The Healing Chair
Good vibrations. It's far more than the classic lyric from the Beach Boys. It also describes a surprising technology for delivering relaxation and pain relief through specially designed furniture. Developed simultaneously in Scandinavia and the US some 30 years ago, vibroacoustics feature speakers in recliners, mats, mattresses and other types of soft furniture that transmit music and vibrations directly to the body. Unlike massage chairs, which are one-vibration recliners, vibroacoustic equipment features numerous simultaneous vibrations that surround the individual with the soothing effects of the music. Target benefit: Pain and medication reduction.
The underlying principle of vibroacoustics is that the body has many of its own pulsing vibrations that maintain key functions -- the heart pumping blood, the gastrointestinal (GI) tract pushing food through the digestive process, the kidneys sending urine on its way -- and that the resonance of vibrations and sound merge with these biological rhythms to promote good health. Vibroacoustic research is still limited, but what does exist is promising. A number of studies, including one by the National Institutes of Health (NIH), whose Clinical Medical Center has used vibroacoustic equipment for more than 10 years, have found that the equipment sharply reduced patients' symptoms of stress and pain. Smaller studies have shown that it calmed Alzheimer's disease patients and autistic children, reduced tension, pain and symptoms associated with chemotherapy treatment, reduced the amount of time patients were in surgery and the number of postoperative medications they needed, and it lessened the pain of arthritis.
WHY IT WORKS
There are several theories as to why vibroacoustics works. The most widely accepted is that it brings about the "relaxation response," so named by Harvard professor Herbert Benson to describe a mental, physical and emotional state of lowered blood pressure and decreased heart, breathing and metabolic rates. A second theory is that it stimulates certain receptors under the skin and in connective tissue around organs and joints that prompt the brain to inhibit the sensation of pain. And there are researchers who postulate that vibroacoustics might trigger a sort of internal massage that facilitates a cleansing effect on brain cells, although this is still highly speculative, according to music and imagery specialist Chris Brewer, MA, who works with vibroacoustics in institutions around the country. She says that the equipment is becoming increasingly popular for in-home use, especially by people who have chronic back pain. A company called Somatron distributes vibroacoustic equipment and now offers a wide range of items for sale to consumers and institutions. These include bean bag chairs, wedge pillows, mats (which Brewer says are popular with physical therapists because they relax patients and thereby facilitate range of motion and treatment), a recliner cushion and chair, mattresses, pillows and other items. Brewer says that the most popular item is the recliner chair. The design places the body in the same position as astronauts are in for blast-off because the particular position puts the least amount of pressure on the body. This equipment is relatively expensive (e.g., nearly $3,000 for the recliner chair, $1,195 for the body pillow and $195 for the headrest), but... it's far cheaper in the long run than pain medication or other medical treatments.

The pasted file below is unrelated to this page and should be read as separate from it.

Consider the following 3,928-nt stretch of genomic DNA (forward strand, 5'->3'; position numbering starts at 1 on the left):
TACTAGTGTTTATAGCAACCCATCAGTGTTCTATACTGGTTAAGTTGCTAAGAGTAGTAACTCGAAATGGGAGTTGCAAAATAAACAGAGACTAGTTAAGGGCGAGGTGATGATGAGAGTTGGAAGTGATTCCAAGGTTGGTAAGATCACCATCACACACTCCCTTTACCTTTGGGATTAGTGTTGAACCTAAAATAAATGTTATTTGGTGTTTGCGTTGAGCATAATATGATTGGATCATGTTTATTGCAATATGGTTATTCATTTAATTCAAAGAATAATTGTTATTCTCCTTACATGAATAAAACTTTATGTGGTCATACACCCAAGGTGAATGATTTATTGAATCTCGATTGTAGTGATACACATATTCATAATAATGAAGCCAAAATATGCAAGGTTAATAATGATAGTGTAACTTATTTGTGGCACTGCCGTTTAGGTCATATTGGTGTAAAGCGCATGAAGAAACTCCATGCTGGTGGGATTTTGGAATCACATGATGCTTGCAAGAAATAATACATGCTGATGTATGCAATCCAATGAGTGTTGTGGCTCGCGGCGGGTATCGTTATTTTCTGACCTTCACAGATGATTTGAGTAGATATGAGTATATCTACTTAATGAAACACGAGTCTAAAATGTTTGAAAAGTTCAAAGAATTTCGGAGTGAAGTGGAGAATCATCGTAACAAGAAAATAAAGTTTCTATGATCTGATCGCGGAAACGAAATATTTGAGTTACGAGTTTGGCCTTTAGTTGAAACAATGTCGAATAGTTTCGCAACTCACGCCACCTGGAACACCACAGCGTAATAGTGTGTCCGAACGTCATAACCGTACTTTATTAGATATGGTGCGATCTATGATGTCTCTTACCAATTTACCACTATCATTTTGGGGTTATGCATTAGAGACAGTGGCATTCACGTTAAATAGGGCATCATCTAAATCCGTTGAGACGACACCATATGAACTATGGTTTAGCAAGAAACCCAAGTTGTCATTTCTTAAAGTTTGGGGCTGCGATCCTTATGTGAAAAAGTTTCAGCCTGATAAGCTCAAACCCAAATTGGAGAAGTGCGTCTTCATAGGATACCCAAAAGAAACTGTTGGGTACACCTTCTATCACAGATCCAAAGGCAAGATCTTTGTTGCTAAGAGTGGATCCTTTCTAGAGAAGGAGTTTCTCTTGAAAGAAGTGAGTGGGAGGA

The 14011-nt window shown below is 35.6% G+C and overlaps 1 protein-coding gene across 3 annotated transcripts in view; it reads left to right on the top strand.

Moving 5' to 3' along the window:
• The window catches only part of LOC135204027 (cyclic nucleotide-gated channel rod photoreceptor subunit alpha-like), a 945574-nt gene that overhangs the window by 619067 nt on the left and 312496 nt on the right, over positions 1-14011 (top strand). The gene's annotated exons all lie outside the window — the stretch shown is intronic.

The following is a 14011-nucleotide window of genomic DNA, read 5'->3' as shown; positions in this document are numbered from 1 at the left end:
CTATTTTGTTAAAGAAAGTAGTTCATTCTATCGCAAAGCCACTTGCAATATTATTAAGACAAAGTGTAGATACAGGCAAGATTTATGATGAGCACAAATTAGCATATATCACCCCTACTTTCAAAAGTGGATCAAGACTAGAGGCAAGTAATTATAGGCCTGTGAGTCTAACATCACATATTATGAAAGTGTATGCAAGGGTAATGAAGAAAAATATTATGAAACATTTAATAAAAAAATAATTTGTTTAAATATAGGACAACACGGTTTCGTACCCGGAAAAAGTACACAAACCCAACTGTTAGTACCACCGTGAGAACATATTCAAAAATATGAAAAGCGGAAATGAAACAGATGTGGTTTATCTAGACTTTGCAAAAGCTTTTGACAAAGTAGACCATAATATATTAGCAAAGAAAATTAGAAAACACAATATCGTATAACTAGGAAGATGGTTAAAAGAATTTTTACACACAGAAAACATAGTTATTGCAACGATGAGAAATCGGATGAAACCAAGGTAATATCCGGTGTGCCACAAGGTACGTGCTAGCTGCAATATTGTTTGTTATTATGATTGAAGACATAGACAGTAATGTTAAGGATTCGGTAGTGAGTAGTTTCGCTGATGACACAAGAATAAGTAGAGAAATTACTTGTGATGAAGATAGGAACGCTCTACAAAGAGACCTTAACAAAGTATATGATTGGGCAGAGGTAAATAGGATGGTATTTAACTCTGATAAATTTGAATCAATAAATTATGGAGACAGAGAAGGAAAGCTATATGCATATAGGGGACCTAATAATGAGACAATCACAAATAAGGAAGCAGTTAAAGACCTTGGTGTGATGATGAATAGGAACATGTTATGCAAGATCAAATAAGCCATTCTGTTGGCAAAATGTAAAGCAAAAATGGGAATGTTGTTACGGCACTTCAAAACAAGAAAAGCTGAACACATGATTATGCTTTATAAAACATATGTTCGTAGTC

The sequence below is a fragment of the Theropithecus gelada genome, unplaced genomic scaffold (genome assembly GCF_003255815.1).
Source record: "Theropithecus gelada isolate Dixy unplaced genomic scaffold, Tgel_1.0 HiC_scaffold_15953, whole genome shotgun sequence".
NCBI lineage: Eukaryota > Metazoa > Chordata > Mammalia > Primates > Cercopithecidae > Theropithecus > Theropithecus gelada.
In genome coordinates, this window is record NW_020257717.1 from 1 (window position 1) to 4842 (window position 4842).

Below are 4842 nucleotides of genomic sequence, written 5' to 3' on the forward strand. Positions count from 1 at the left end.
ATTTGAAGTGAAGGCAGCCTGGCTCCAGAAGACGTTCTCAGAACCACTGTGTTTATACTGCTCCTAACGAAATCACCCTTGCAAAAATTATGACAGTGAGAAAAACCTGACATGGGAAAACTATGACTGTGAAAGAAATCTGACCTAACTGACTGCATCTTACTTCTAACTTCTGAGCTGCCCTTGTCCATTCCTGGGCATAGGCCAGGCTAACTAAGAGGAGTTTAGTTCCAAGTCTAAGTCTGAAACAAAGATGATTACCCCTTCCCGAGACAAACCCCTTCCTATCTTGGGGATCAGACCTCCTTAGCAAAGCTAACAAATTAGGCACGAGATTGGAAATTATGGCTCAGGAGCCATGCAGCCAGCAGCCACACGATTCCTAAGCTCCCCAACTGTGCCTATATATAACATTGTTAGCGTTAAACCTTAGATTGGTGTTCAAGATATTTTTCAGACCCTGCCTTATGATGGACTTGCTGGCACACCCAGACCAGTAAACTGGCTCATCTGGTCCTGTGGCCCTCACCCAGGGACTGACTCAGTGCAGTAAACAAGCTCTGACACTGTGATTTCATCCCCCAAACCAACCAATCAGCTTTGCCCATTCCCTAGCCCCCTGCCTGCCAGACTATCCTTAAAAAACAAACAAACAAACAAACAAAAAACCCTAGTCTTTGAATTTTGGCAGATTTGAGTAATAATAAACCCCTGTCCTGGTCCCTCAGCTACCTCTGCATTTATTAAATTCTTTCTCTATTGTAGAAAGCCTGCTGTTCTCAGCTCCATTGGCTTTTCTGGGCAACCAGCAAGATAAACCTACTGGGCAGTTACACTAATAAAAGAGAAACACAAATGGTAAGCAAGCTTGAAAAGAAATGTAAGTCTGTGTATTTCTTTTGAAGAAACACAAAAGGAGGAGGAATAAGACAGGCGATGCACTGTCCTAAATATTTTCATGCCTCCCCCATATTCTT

PICK YOUR PLAYLIST?
Somatrom offers music designed specifically to maximize the quality of vibrations and in turn the experience of relaxation, but Brewer says that you can use any type of music you prefer. (Music is provided through your own sound equipment hooked up by a cable to the speakers in the furniture.) She recalls a group of teens who chose their favorite rock music for use in the mat as they lay on it, and they were delighted with the effect. The amount of time people generally spend in a vibroacoustic session is from 10 to 40 minutes, though 30 minutes is about average. To maximize the benefits of a vibroacoustic session, Brewer advises creating a peaceful setting -- low lights, an area with privacy and few or no competing sounds. As to how long the benefits will stay with you after a session, the answer is that thus far no one really knows. Brewer reminds me, though, that the chair can help people cut down on the amount of painkillers they use and that people using the equipment learn to put themselves in a relaxation mode quickly even when they are in other environments, far from home and their vibroacoustic recliner.
For more information on the Somatron Company and its equipment, go to www.somatron.com.